Roux Institute Campus Development | Portland

nomc

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PB workshop tomorrow for zoning change, IDP and IOZ. In the public comment there is a letter from Anthony Donovan, the director of Maine Rail Transit Coalition, supporting the project. In it he says

"The MRTC is currently engaged in a project to bring a light rail passenger train service on the state-owned railroad adjacent to the development"

"The state-owned St. Lawrence & Atlantic railroad is an existing transportation infrastructure in place and can be restored for a passenger train service. Reconstruction of the trestle bridge into the city has been evaluated by a number of engineers and can be done, at a reasonable cost. Passenger train service can, and should, be provided on this route into the City."

Maybe this isn't news to anyone, but I didn't think anyone would even push to have the trestle rebuilt. Hopefully IDEALS/the city/whoever seriously considers this.
 

markhb

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Tony and MRTC have been pushing that idea - commuter rail via the GT terminating near Ocean Gateway - for years now. They have a study with a cost estimate to restore the trestle that is so far below any other number I've seen that I really can't believe in it. So far, no one appears to be taking them seriously.
 

Cosakita18

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Restoring the GT for passenger service is a pipe dream. It will never happen.

I'm as pro-rail as anyone can possibly be...but all the studies of the GT corridor have shown that ridership would be mediocre at best and would come at the expense of other (more viable) transit projects.

Even if $150+ million magically became available...there isn't enough space along the Eastern Waterfront to build a standard gauge rail corridor, station and layover facility. It's never going to happen.
 

TC_zoid

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Could not agree more Cosakita18. And the area leading up to the OG terminal would be soiled and spoiled with a big noisy dirty loud train. The NG Railroad is enough. Kids hanging out the windows licking their ice cream cones is ideal.
 

Cosakita18

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I very much disagree that a hypothetical standard-gauge rail corridor would "spoil" the eastern waterfront (modern electric trains are far from loud or dirty) and if there were 3-4 times the residential and employment density, I would say that the current Narrow Gauge / GT corridor would be ideal for a light rail line...but it's just not economically sensible given current or projected population and land use. The line from East Deering up to Auburn -MAY- have a future for freight rail service, but passenger rail along the GT line is a dream that will never happen.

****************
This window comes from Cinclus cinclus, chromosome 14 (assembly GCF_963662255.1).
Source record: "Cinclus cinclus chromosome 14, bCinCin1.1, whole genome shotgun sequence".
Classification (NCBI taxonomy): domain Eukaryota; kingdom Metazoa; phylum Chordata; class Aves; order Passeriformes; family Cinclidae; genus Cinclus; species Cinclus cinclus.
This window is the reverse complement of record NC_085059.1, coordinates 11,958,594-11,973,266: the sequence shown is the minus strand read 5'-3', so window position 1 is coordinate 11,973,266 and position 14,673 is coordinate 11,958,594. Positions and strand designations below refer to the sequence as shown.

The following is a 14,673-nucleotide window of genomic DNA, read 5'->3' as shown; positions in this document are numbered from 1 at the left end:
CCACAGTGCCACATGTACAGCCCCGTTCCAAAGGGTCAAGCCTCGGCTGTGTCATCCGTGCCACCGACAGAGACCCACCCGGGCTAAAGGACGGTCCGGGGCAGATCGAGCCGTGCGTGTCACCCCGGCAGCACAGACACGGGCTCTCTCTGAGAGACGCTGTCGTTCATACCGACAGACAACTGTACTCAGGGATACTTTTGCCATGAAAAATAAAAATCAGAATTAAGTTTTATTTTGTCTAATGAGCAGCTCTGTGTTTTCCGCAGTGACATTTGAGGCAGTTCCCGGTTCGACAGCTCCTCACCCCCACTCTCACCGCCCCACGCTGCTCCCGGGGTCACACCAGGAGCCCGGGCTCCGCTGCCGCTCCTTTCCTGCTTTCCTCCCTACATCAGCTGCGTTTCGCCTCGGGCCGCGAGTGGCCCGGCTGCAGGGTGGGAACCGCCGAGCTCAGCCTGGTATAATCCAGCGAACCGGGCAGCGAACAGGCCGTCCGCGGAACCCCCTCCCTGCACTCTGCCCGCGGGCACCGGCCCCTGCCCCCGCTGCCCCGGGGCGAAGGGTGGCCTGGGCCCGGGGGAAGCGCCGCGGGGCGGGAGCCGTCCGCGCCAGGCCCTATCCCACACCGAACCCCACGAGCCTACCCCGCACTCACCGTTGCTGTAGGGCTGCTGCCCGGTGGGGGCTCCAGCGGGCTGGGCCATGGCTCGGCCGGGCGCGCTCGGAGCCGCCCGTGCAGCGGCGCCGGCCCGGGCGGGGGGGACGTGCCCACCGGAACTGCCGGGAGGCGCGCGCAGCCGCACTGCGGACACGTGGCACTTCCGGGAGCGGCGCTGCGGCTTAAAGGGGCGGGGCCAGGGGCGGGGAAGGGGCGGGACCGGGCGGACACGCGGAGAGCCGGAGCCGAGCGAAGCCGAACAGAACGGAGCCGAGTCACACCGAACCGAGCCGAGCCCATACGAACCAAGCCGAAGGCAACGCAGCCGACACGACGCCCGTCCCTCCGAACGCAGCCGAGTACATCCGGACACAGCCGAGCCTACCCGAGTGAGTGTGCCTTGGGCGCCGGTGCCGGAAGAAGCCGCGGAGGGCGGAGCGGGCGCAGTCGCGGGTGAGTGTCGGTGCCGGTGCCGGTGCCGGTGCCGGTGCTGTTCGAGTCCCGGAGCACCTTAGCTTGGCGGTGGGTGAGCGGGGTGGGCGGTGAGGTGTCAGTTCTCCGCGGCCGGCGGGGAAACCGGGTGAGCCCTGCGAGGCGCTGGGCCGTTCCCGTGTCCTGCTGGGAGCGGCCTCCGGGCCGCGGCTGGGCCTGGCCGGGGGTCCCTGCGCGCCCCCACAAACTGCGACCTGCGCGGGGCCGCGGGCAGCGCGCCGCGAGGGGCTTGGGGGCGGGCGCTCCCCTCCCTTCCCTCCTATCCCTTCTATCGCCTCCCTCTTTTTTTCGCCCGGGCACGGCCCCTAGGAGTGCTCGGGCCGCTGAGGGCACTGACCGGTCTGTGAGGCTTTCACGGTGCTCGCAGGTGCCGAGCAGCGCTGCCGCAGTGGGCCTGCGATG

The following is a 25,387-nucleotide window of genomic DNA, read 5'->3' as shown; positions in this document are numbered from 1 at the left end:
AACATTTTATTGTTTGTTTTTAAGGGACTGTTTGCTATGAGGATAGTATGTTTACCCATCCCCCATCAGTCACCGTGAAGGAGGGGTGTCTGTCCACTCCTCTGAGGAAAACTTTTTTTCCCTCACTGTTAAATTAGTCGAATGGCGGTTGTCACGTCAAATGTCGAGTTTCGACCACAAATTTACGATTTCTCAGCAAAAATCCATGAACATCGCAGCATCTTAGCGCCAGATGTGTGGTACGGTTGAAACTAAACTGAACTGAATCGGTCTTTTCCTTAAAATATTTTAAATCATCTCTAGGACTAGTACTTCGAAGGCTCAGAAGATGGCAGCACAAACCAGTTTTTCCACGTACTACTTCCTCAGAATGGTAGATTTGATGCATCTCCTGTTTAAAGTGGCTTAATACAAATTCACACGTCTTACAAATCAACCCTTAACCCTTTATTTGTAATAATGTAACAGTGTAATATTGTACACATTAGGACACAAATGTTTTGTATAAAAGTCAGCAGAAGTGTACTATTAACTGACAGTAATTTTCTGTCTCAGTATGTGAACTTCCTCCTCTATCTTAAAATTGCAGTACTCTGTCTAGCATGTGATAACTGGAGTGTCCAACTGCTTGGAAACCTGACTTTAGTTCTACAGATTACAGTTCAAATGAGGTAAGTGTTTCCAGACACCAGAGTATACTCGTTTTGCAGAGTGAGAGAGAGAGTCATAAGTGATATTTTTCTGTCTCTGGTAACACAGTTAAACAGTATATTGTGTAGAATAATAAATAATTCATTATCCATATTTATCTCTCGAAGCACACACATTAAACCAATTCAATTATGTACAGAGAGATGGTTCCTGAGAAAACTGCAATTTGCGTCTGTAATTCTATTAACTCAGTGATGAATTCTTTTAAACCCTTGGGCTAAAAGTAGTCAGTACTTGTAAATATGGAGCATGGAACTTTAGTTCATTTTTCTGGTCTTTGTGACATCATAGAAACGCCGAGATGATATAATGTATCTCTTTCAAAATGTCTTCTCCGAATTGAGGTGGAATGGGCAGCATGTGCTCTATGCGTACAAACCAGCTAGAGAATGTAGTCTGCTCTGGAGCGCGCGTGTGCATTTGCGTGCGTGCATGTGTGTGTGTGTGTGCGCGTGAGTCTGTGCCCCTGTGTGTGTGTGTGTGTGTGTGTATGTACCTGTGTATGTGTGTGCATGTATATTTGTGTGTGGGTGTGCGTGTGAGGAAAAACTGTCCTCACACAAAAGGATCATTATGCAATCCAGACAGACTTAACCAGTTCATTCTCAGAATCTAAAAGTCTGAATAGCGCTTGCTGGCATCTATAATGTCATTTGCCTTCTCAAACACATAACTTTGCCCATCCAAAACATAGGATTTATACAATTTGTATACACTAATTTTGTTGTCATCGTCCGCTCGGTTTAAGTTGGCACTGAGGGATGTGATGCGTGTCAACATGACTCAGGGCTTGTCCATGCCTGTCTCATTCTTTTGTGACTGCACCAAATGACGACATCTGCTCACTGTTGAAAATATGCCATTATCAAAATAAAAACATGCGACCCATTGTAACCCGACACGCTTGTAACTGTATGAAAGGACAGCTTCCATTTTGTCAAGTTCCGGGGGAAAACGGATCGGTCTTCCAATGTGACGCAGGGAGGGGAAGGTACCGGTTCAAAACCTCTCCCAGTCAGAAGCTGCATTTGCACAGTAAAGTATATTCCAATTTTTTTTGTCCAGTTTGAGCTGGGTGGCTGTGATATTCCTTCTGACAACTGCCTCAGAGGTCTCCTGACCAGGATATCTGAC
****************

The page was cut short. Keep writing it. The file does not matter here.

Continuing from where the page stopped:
In a similar vein, my slightly controversial opinion is that the narrow gauge shouldn't be where it is...and the Eastern Waterfront trail should be widened to separate cyclists from pedestrians and beachgoers. When Roux gets built that will be the fastest way to walk and bike from the campus to downtown. It's only going to get busier
 

Seanflynn78

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Yes- Portland is a city and look at that urban landscape! Gasp! Build up! Glad to see more skilled labor is being brought into Portland. I hope the NIMBY's realize that Roux's students will eventually buy their homes and add to to the tax base. Biotech is the way to go and Portland is finally catching up. Judging from these pictures it appears the impact (height and size of these buildings) will be in scale with the rest of Portland's skyline.
 

TC_zoid

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I still strongly believe that the baked bean factory needs to be torn down. It's not congruous with what the school represents--the future of tech education. I wouldn't be so adamant with this if it had some significant history behind it, but sorry, making baked beans is a yawn. And eating them... (lol)
 

Cosakita18

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I still strongly believe that the baked bean factory needs to be torn down. It's not congruous with what the school represents--the future of tech education. I wouldn't be so adamant with this if it had some significant history behind it, but sorry, making baked beans is a yawn. And eating them... (lol)
It's a Portland landmark. Not only does keeping and repurposing a perfectly functional building make financial sense, but it also creates a sense of place and unique identity. It's a visual symbol of connecting Portland's past and future.

Plus, repurposed historic buildings are often an asset. If people and businesses weren't interested in historic industrial buildings... all the old textile mills in Biddeford / Lewiston / Lowell / Manchester / Brunswick / Haverhill and other cities would have been torn down decades ago....but now they're highly sought after as places to live and work.
 
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Dr. StrangeHat